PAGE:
Get involved

If you want to help with this, please join the community group. You’ll need a W3C account, and you’ll need to sign an assurance that you are not contributing any intellectual property that cannot be openly and freely licensed.

The post Educational and occupational credentials in schema.org appeared first on Sharing and learning.

Schema course extension update⤴

from @ Sharing and learning

This progress update on the work to extend schema.org to support the discovery of any type of educational course is cross-posted from the Schema Course Extension W3C Community Group. If you are interested in this work please head over there.

What aspects of a course can we now describe?
As a result of work so far addressing the use cases that we outlined, we now have answers to the following questions about how to describe courses using schema.org:

As with anything in schema.org, many of the answers proposed are not the final word on all the detail required in every case, but they form a solid basis that I think will be adequate in many instances.

What new properties are we proposing?
In short, remarkably few. Many of the aspects of a course can be described in the same way as for other creative works or events. However we did find that we needed to create two new types Course and CourseInstance to identify whether the description related to a course that could be offered at various times or a specific offering or section of that course. We also found the need for three new properties for Course: courseCode, coursePrerequisites and hasCourseInstance; and two new properties for CourseInstance: courseMode and instructor.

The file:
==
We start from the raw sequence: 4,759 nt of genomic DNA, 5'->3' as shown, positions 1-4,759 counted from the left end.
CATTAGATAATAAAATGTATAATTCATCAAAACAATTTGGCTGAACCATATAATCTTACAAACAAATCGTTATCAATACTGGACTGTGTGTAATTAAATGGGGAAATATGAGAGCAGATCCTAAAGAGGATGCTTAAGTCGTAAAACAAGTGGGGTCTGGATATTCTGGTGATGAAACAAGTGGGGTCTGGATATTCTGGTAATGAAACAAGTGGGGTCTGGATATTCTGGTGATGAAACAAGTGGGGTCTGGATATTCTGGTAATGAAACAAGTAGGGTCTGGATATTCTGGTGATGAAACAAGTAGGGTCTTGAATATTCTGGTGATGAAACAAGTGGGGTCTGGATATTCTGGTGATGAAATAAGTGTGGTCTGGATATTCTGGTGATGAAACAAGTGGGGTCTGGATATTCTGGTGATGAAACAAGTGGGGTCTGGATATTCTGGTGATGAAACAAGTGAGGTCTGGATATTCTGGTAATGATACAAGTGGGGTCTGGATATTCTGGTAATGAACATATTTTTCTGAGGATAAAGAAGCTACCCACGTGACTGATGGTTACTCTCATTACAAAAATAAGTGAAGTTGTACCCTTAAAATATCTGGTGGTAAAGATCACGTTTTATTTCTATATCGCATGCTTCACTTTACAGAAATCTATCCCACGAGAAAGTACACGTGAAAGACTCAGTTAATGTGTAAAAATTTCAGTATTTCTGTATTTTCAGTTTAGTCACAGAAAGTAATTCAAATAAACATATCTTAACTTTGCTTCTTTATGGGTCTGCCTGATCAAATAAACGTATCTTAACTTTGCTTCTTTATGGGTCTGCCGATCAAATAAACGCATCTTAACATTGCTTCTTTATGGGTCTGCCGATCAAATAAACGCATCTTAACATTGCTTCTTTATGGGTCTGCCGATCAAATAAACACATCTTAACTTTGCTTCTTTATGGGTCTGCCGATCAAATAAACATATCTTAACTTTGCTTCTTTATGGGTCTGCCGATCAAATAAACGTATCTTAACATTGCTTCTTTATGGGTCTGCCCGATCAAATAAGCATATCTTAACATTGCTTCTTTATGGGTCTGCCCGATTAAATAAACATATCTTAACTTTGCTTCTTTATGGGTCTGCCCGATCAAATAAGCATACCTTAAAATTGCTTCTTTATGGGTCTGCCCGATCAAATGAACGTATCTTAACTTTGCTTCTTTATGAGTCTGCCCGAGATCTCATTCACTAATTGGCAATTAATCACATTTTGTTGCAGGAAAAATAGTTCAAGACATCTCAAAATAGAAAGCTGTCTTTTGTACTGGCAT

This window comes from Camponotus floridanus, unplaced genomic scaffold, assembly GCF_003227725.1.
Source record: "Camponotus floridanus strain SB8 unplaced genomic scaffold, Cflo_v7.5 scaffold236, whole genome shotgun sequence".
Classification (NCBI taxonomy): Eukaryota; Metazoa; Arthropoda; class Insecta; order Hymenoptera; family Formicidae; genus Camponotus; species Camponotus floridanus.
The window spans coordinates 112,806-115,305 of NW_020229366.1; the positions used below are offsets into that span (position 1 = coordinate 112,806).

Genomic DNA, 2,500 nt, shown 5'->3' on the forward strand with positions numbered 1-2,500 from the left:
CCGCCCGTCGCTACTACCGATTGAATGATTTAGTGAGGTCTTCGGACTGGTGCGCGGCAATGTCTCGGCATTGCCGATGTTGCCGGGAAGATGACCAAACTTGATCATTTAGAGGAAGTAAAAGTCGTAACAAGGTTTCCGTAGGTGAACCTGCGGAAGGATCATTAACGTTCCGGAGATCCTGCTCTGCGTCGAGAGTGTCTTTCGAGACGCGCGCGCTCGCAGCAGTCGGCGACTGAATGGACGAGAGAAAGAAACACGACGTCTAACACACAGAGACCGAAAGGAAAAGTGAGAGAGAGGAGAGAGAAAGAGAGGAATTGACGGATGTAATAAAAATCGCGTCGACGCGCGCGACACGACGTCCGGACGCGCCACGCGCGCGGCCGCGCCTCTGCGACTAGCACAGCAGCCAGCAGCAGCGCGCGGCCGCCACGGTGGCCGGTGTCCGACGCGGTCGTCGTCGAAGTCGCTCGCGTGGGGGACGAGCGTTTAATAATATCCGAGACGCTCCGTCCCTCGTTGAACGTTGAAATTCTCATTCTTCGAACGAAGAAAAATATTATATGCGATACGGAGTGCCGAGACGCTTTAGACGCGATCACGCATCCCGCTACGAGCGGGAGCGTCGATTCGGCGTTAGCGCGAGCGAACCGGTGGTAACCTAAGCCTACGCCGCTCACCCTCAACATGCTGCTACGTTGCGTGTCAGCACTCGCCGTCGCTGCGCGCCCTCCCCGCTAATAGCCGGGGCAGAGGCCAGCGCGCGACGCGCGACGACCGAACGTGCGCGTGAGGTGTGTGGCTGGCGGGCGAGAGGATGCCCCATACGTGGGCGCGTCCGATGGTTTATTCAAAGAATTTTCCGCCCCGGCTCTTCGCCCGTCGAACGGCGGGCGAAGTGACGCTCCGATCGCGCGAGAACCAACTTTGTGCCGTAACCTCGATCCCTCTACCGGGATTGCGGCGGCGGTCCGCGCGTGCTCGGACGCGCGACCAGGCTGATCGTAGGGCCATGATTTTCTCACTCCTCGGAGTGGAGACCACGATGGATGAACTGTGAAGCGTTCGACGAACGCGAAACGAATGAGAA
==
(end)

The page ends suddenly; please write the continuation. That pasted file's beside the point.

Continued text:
There are others under discussion, but I highlight these as proposed because they are being put forward for inclusion in the next release of the schema.org core vocabulary.

showing how Google will display information about courses in a search galleryMore good news:  the Google search gallery documentation for developers already includes information on how to provide the most basic info about Courses. This is where we are going ?

Schema course extension progress update⤴

from @ Sharing and learning

I am chair of the Schema Course Extension W3C Community Group, which aims to develop an extension for schema.org concerning the discovery of any type of educational course. This progress update is cross-posted from there.

If the forming-storming-norming-performing model of group development still has any currency, then I am pretty sure that February was the “storming” phase. There was a lot of discussion, much of it around the modelling of the basic entities for describing courses and how they relate to core types in schema (the Modelling Course and CourseOffering & Course, a new dawn? threads). Pleased to say that the discussion did its job, and we achieved some sort of consensus (norming) around modelling courses in two parts

Course, a subtype of CreativeWork: A description of an educational course which may be offered as distinct instances at different times and places, or through different media or modes of study. An educational course is a sequence of one or more educational events and/or creative works which aims to build knowledge, competence or ability of learners.

CourseInstance, a subtype of Event: An instance of a Course offered at a specific time and place or through specific media or mode of study or to a specific section of students.

hasCourseInstance, a property of Course with expected range CourseInstance: An offering of the course at a specific time and place or through specific media or mode of study or to a specific section of students.

(see Modelling Course and CourseInstance on the group wiki)